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RESOURCE CENTER AND ARCHIVES

James 5:1, 411, 1320comment (0)

August 27, 2009

By Jay T. Robertson

Related Scripture: James 5:1, 411, 1320


Explore the Bible
Assistant Professor of Christian Studies, School of Christian Studies, University of Mobile

HOW TO LIVE WITH CONFIDENCE
James 5:1, 4–11, 13–20

The Wicked Will Be Punished (1, 4–6)

Verse 1 expresses both the severity and the certainty of God’s judgment on the rich. The severity is suggested in part by the call for the rich to “weep and wail.” This is not the cry of repentance but rather the wailing that should characterize people who know they are under God’s judgment. The certainty of the judgment is indicated by the words “are coming on you.” Make no mistake — every sin either will be pardoned in Christ or punished in hell.

The reason for the divine judgment on the rich is not the possession of wealth but the sins associated with wealth. The first sin is injustice. James showed that the greed of the rich had manifested itself in the withholding of wages from those who had worked for them. In addition to the cries of the wages was “the outcry of the harvesters.” While the cry of the oppressed is not often heard on the earth, James assured us that their cry is heard in heaven. The Lord of hosts, a title of deity implying sovereign power and sustaining provision, hears and responds to the cry of the oppressed. The second sin charged against the rich is their luxury. Like the cattle in their fields, the rich gorged themselves on luxuries and failed to realize that they were headed for the final slaughter. The third sin charged is that of physical violence against the righteous. The wealthy landowners controlled the courts of the land; therefore the poor could not oppose them because they had no means of using the system. Thus they were helpless. The Lord of heaven’s armies are going to battle against the enemies of His righteous ones.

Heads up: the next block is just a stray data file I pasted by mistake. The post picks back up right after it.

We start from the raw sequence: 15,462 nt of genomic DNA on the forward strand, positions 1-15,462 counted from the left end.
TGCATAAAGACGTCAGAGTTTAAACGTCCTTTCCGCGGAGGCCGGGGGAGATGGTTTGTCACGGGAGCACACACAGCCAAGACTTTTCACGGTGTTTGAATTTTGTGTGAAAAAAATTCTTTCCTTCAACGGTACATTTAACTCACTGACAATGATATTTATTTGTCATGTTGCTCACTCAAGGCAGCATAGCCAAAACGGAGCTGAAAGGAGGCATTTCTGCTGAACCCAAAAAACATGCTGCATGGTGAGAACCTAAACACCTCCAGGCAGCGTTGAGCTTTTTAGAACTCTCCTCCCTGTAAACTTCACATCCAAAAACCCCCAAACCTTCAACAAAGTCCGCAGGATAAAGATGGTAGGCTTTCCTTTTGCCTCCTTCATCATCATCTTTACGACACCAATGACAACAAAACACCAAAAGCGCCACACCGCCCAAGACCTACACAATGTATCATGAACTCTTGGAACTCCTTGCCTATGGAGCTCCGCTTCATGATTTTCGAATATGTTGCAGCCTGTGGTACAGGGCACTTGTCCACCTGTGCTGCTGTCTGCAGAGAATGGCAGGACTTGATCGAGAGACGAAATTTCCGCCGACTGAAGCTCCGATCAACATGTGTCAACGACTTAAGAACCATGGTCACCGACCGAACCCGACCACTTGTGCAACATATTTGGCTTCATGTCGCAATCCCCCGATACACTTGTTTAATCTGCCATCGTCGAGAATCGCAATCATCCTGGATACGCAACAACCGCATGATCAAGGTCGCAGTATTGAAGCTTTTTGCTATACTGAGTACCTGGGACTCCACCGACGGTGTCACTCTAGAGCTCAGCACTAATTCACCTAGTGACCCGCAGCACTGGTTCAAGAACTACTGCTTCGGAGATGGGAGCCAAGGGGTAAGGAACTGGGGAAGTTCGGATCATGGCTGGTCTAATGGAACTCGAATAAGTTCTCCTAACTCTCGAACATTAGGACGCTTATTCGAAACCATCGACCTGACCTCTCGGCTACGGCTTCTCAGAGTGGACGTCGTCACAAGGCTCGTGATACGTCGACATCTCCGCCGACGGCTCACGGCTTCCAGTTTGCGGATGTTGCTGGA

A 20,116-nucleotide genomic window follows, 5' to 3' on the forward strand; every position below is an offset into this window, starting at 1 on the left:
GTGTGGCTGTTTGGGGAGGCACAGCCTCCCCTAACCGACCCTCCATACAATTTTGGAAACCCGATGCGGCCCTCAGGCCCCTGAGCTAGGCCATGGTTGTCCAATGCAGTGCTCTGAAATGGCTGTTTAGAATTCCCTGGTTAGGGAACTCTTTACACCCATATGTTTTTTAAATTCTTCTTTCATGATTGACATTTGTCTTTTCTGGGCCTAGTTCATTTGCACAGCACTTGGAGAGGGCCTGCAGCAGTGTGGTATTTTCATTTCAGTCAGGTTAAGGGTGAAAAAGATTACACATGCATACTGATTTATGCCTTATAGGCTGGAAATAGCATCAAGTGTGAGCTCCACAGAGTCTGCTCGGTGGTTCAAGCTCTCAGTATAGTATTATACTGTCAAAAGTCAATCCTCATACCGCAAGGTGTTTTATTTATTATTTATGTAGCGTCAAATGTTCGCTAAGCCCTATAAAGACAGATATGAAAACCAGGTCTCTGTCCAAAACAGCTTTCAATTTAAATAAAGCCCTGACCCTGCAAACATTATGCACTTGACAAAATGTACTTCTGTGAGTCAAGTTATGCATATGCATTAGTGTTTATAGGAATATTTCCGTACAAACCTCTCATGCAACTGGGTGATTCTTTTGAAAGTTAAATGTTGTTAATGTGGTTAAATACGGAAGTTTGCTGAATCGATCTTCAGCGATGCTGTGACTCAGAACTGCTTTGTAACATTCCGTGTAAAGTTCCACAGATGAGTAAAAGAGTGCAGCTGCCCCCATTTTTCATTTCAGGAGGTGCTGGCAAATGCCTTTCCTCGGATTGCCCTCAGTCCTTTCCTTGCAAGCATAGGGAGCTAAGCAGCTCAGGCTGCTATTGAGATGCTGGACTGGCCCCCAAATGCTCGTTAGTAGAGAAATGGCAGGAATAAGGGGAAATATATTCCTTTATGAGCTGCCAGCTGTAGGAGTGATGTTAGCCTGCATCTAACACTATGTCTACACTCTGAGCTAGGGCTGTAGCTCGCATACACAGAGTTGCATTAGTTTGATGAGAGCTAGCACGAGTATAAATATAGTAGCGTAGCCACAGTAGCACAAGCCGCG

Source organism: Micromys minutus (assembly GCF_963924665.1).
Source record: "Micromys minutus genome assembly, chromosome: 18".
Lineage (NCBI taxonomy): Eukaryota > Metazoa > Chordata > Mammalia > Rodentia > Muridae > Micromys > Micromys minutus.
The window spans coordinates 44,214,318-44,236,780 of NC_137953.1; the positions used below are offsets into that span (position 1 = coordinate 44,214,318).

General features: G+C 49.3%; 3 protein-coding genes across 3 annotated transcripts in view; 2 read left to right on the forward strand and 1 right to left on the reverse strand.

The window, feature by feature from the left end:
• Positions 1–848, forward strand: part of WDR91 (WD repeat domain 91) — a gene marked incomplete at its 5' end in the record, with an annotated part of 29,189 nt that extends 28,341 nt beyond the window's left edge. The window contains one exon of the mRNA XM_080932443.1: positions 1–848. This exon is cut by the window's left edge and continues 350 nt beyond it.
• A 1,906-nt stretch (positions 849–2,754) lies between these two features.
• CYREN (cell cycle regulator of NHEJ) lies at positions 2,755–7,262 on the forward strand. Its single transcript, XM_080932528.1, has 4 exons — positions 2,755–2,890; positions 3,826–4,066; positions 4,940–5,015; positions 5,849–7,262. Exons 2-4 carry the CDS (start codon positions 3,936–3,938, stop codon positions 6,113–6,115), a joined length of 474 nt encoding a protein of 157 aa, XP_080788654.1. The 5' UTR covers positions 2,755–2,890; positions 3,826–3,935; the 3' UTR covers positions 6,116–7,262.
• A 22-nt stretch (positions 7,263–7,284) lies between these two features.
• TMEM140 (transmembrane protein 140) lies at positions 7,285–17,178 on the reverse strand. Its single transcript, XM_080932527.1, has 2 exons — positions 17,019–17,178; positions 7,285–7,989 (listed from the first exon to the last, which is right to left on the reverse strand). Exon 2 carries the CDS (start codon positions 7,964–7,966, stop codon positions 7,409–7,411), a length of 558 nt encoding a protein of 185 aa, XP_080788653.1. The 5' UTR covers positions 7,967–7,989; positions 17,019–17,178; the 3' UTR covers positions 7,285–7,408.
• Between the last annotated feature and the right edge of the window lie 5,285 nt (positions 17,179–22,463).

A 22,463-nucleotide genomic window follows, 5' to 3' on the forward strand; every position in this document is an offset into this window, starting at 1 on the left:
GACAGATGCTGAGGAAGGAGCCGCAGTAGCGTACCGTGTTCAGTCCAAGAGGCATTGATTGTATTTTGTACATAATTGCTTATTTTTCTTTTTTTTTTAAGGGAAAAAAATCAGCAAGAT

Your Future Is Secure (7–11)
The attention turns from rich to poor, from the evil oppressors to the righteous oppressed. Rather than fighting back, they were called to patient endurance and to trust in God to vindicate them. The rich would be punished for their oppressions; therefore suffering Christians should leave things in God’s hands. The key theme in these verses is patience. We are to exhibit Spirit-produced self-restraint that enables us to bear insult and injury without resorting to hasty retaliation. Christ-followers should have a grace-enabled “long fuse.” Patience is an attribute of God (Ex. 34:6; Rom. 2:4) and a distinctive trait of Christian character. Another form of patience is found in endurance. This word means “to remain under.” Christians are not quitters, even in hard times. Christians should expect suffering (2 Tim. 3:12). When it comes, it should be borne valiantly and without complaint. In the midst of persecution and hardship, we must keep before us the “coming of the Lord.”

James supplied three examples of patience. First he mentioned the experience of the farmer. The farmer patiently waits for his land to produce precious crops. Believers also must be patient with the attitude of watchful and constant expectancy. Second James mentioned the experience of the prophets — Elijah, Jeremiah, Daniel and others — as an example of suffering affliction and patience. The prophets are known for their hard suffering and great patience. The point is when we find ourselves suffering for righteousness’ sake, we should strive to be like them in patience. Third he mentioned the experience of Job. Job did not give up under the severe trials that came upon him. Job sometimes erupted into impassioned outbursts, but in spite of all his trials, he maintained a persistent trust in God. May our knowledge of Him strengthen us to persevere and endure hardships in such a way that He will be glorified.     

Your Prayers Are Powerful (13–20)
Speaking mainly of prayer, James restated some of the letter’s key themes, including trials and misuse of the tongue. The ultimate way to “tame” one’s tongue is to “pray for” others. James exhorted us to “confess [our] sins to one another.” Sometimes confession in the faith community is necessary before healing can take place, since sin may be the cause of the illness (1 Cor. 11:29–30). “Pray for one another” is directed to all the readers of James’ letter and indicates that he did not expect prayer for healing to be limited to the elders. The righteous will have great power in prayer, as God grants their requests. 

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